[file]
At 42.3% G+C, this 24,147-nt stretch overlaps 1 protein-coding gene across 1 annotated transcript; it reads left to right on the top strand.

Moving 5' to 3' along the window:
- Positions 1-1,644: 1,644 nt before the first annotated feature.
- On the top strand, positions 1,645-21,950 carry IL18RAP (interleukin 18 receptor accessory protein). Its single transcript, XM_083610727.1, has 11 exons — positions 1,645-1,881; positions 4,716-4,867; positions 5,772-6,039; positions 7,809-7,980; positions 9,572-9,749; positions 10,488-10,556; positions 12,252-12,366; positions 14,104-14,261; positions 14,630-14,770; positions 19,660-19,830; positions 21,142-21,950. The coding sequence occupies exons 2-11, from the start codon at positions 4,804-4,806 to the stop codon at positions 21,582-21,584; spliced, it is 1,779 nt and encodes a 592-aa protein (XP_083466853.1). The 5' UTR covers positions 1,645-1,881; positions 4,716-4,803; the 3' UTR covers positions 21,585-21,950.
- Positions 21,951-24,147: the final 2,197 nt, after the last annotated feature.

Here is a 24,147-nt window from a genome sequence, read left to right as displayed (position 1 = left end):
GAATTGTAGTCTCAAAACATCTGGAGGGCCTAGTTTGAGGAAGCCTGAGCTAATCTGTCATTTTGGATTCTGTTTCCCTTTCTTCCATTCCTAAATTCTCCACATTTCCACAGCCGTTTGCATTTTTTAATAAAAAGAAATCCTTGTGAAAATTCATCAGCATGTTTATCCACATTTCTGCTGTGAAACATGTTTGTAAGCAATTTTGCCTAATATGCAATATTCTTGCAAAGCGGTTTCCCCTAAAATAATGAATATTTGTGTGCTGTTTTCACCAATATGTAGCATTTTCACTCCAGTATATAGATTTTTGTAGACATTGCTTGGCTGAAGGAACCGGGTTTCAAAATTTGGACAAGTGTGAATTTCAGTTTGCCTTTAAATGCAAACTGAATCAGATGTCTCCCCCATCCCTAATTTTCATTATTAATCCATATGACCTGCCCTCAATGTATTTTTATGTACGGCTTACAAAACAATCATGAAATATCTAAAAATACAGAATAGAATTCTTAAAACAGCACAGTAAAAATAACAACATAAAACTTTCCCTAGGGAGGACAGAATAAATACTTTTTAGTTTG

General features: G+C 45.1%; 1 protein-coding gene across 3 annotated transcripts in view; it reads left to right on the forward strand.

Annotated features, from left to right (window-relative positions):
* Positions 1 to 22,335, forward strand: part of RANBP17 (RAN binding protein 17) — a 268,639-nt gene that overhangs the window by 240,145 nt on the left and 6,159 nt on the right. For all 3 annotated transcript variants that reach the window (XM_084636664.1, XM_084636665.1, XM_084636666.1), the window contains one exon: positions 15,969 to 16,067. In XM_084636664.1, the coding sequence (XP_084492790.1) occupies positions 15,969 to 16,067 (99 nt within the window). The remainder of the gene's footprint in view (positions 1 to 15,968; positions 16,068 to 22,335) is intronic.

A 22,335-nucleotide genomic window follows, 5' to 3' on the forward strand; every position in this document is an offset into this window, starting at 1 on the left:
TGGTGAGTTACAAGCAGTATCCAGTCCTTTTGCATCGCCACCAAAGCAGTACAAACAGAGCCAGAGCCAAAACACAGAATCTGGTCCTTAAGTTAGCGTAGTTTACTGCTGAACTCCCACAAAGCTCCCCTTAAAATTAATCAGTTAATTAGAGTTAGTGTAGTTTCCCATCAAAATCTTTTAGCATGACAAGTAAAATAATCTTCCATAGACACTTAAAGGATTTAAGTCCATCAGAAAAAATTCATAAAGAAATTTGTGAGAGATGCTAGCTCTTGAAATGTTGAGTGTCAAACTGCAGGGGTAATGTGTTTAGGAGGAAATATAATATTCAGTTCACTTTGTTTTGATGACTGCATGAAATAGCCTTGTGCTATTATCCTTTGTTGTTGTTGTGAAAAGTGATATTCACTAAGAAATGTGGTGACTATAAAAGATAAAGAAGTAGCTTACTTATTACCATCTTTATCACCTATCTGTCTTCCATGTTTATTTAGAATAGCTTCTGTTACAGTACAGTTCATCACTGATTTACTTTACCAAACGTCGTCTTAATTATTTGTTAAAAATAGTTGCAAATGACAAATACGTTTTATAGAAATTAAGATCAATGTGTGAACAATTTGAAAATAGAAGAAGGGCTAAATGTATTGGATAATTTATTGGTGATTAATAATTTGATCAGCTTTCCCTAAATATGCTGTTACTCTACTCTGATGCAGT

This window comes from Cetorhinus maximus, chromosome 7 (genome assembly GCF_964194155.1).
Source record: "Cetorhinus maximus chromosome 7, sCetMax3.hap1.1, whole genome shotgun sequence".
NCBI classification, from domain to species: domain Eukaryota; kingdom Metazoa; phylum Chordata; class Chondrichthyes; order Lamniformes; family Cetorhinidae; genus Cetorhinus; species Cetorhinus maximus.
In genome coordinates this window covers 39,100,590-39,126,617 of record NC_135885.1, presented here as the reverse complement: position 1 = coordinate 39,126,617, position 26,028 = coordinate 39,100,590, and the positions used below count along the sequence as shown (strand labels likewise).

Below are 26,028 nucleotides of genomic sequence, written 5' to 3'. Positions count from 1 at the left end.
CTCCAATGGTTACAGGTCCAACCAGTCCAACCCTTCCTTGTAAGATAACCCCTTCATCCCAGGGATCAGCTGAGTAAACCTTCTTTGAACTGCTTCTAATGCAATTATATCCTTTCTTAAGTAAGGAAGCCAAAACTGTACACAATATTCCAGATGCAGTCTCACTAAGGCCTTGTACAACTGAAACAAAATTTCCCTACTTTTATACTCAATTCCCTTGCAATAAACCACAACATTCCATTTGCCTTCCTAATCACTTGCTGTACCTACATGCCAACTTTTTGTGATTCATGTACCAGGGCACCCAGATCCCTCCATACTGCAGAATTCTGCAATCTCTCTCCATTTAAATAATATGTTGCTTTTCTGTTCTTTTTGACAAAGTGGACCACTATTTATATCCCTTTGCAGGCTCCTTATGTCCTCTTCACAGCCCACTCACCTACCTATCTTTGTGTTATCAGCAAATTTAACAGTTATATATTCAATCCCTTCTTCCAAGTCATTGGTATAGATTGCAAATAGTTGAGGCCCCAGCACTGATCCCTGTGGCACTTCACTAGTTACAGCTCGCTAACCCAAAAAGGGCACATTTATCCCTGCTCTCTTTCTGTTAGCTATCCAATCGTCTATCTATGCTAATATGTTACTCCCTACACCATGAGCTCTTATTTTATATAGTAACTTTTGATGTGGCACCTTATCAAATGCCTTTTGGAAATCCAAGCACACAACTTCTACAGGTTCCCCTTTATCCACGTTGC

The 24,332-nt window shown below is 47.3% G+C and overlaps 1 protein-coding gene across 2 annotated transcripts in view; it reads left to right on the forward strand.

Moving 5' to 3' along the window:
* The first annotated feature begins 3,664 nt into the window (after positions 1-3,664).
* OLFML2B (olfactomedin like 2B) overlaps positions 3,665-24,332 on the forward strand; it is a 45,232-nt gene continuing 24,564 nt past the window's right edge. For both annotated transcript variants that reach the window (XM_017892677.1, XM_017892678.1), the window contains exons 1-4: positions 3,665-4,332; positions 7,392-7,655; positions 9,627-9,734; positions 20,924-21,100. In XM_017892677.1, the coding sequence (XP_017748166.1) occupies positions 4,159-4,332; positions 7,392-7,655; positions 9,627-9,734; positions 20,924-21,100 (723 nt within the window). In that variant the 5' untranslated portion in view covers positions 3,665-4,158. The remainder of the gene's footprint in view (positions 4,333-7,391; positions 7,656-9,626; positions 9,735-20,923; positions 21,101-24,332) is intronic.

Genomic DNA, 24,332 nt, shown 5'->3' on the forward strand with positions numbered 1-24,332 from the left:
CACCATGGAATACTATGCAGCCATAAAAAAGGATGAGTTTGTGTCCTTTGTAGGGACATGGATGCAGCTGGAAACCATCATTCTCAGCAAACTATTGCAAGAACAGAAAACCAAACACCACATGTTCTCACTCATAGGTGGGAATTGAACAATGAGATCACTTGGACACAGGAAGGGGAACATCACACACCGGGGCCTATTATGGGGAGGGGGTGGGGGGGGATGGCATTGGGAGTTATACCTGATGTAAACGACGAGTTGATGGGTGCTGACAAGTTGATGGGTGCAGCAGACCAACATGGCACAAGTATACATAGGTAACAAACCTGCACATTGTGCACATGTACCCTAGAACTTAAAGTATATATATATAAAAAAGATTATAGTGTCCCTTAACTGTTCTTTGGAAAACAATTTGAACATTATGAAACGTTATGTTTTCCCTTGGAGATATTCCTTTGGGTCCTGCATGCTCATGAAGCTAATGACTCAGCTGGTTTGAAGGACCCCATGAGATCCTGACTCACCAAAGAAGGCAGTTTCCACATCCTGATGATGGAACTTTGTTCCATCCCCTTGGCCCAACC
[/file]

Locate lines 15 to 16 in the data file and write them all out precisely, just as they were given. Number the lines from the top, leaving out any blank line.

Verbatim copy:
NCBI classification, from domain to species: domain Eukaryota; kingdom Metazoa; phylum Chordata; class Chondrichthyes; order Lamniformes; family Cetorhinidae; genus Cetorhinus; species Cetorhinus maximus.
In genome coordinates this window covers 39,100,590-39,126,617 of record NC_135885.1, presented here as the reverse complement: position 1 = coordinate 39,126,617, position 26,028 = coordinate 39,100,590, and the positions used below count along the sequence as shown (strand labels likewise).